The people who support this legislation have powerful financial arguments to back them up.  Under the California proposal, which began this year, legislative analysts estimated the state would save $100 million to $150 million annually due to lower costs for prison operations.  According to a report from the state's Legislative Analyst's Office, "Assuming inmate population growth would have otherwise continued, the state would also be able to delay the construction of additional prison beds for a one-time avoidance of capital outlay costs of between $450 million and $550 million in the long term. Counties would probably experience net savings of about $40 million annually due primarily to a lower jail population."

According to a statement by Peter Banys, president of the California Society of Addiction Medicine, Richard Polanco, majority leader of the California state Senate, and Kay McVay, president of the California Nurses Association, "Right now there are 19,300 people in California prisons for this offense (drug possession). We're paying $24,000 per year for each of them. When they get out, many will return to drugs and crime. Treatment costs about $4,000, and while it doesn't help every drug user, it does reduce future crime more effectively than prison."

The supporters of this legislation also feel that it is an extension of what is already working in many counties throughout the state.  In Alachua County, for example, nonviolent drug offenders are already offered a similar avenue for treatment through a nearly decade-old program known as Drug Court.  The Police chief of Tallahassee is currently lobbying for drug courts to be expanded in his city.

Alachua County, however,  Sheriff Steve Oelrich and other officials oppose the proposed law, saying the law's supporters are pushing an image that the war on drugs has failed, when in reality, progress is being made.  "It's a bad idea," Oelrich said. "The image that we're going to have to fight is we have thousands of people languishing in our prison system arrested for an ounce of marijuana when that's not the only charge. They are usually charged with something else on top of the drug offense."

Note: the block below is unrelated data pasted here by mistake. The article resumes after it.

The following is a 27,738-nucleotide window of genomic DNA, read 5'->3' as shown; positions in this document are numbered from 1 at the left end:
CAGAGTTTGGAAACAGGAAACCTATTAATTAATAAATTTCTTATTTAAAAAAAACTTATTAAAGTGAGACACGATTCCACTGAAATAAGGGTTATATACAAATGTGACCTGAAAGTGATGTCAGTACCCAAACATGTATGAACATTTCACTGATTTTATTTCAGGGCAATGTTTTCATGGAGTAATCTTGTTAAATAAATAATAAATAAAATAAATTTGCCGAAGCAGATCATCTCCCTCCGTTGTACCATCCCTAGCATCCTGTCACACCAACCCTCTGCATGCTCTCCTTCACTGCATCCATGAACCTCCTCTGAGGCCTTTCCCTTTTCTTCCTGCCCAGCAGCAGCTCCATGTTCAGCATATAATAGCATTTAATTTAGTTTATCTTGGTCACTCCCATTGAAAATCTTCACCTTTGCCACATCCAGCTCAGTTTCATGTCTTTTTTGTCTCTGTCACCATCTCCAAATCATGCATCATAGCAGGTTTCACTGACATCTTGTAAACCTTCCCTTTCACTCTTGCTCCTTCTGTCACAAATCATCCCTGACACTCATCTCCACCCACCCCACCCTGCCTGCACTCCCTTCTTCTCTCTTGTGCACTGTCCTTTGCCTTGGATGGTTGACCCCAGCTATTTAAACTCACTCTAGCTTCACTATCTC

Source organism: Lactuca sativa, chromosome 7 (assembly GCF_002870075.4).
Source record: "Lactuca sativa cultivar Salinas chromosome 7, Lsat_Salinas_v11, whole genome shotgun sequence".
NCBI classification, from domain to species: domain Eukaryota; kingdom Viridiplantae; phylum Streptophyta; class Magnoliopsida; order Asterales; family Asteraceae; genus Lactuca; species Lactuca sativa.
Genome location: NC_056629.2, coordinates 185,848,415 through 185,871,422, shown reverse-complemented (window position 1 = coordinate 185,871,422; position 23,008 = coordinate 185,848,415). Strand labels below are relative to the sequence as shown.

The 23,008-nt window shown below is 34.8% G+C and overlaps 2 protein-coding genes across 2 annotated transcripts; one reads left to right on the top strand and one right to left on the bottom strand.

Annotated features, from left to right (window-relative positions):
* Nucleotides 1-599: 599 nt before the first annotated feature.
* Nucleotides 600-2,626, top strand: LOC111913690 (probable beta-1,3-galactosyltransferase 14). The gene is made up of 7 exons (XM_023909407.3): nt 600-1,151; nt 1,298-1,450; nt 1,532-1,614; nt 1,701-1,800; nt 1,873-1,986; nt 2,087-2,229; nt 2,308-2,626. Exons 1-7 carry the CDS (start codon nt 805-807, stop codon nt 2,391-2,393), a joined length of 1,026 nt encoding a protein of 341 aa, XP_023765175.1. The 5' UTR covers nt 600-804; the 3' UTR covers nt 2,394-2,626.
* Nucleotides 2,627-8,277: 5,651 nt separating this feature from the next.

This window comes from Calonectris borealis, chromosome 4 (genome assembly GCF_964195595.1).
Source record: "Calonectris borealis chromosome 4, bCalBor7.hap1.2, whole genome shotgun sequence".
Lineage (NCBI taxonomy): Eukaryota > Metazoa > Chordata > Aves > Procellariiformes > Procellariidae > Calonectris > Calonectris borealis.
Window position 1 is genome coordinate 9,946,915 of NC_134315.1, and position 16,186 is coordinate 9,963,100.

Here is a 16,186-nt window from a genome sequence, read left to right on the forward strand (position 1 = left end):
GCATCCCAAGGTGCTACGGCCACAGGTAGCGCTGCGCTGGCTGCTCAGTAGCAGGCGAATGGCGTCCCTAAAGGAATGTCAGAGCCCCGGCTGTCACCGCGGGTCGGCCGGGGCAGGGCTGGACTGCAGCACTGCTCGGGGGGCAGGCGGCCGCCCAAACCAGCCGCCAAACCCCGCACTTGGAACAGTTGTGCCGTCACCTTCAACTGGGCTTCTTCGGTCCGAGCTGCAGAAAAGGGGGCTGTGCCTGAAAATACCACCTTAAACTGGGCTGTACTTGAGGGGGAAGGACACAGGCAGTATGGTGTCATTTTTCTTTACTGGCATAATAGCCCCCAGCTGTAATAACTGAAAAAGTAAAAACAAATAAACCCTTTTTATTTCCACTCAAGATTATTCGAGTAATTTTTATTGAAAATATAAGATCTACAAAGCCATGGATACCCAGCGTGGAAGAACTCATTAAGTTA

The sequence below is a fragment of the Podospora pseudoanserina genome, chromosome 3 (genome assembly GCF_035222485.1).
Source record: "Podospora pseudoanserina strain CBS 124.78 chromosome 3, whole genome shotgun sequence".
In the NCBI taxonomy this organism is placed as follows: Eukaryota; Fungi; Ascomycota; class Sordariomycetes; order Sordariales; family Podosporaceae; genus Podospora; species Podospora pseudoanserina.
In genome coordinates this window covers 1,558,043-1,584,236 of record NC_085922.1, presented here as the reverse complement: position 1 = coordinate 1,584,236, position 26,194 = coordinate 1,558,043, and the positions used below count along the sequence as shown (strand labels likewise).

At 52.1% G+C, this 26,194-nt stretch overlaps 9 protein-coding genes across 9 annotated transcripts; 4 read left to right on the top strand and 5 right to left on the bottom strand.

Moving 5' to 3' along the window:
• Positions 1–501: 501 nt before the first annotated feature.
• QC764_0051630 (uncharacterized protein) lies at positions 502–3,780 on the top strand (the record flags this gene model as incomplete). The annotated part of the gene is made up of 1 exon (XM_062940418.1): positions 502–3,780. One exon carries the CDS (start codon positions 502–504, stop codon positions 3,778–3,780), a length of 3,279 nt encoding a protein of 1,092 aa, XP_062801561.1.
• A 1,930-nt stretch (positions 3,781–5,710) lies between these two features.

Note that the Sheriff's remarks evade the issue.  If most drug offenders committed other crimes in addition to possession or personal use they would not qualify to rights under this law.

So, in summary, the primary opposition to this bill  include the established Drug War Organizations such as the national and States offices of Drug Control Policy,  Drug Enforcement Agency (DEA) and those who receive substantial funding from the DEA, state prosecutors, and some sheriff's who got elected on a "get tough" approach to drugs.  The supporters of this bill are the informed members of the community who believe that the drug war has failed and is causing more problems to addicts, families and communities than it is solving.  This is a broad-based and diverse group of highly informed citizens.  The vast majority of people are not yet aware of this legislation are easily influenced by political rhetoric.

Other Articles On Florida Drug law Reform

Civilian Casualities of the Drug War - A Memorial
DEA Declares War on Over-the-counter Products - Man Sentenced To 51 Months In Jail
Drug Court Planned For Tallahassee Florida 010721
Drug Laws Used For Entrapment In Custody Case
Drug War Goes Bad In Jacksonville Florida
Florida - Analysis of Statewide Drug Control Efforts
Florida - Fiscal Impact Of Prisoner Education, Vocation, & Rehabilitation
Florida - Time Served In Prison 1979 -1999
Florida Conference On Designer Drugs - April 2001
Florida Cutbacks Reduce Offender Drug Treatment
Florida Drug Law Reform - Bush Attacks Ballot Initiative
Florida Drug Law Reform - Open Letter To Florida Today
Florida Drug Law Reform - Update 7-21-01
Florida Drug Law Reform Update 03-02-09
Florida Drug Law Reform Update 03-02-09
Florida Drug Reform - Text of Proposed Legislation
Florida Drug Reform Update 03-02-09
Florida Governor Signs Legislation Supporting Drug Court
Florida's Proposed Bill To Manage Prescription Drug Abuse (01-15-02)
Offender Treatment - Comparison of Prison & Non-prison Treatment
Orange County Florida Jail Allows Methadone After Two Deaths
OxyContin - A Prescribing Doctor May Face Murder Charges
OxyContin Deaths In Florida - Students Sentenced
Prescription Drug Abuse - Analysis of Florida Times Union Article of 010804
Work Release Program In Florida's Alachua County Proven Effective
Work Release Program In Florida's Alachua County Proven Effective